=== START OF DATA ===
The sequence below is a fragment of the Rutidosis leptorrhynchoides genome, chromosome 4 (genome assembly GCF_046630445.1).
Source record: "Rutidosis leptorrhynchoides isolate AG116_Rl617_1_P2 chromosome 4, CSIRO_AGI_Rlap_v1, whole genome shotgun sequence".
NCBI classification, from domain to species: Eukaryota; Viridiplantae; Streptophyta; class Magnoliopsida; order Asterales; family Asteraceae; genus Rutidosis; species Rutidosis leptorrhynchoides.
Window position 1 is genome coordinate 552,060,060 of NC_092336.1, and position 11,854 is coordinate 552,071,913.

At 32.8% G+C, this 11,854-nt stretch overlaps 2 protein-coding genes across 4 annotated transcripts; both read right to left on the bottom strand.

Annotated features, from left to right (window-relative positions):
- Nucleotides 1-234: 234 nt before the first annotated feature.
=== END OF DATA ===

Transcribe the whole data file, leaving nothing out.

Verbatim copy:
The sequence below is a fragment of the Rutidosis leptorrhynchoides genome, chromosome 4 (genome assembly GCF_046630445.1).
Source record: "Rutidosis leptorrhynchoides isolate AG116_Rl617_1_P2 chromosome 4, CSIRO_AGI_Rlap_v1, whole genome shotgun sequence".
NCBI classification, from domain to species: Eukaryota; Viridiplantae; Streptophyta; class Magnoliopsida; order Asterales; family Asteraceae; genus Rutidosis; species Rutidosis leptorrhynchoides.
Window position 1 is genome coordinate 552,060,060 of NC_092336.1, and position 11,854 is coordinate 552,071,913.

At 32.8% G+C, this 11,854-nt stretch overlaps 2 protein-coding genes across 4 annotated transcripts; both read right to left on the bottom strand.

Annotated features, from left to right (window-relative positions):
- Nucleotides 1-234: 234 nt before the first annotated feature.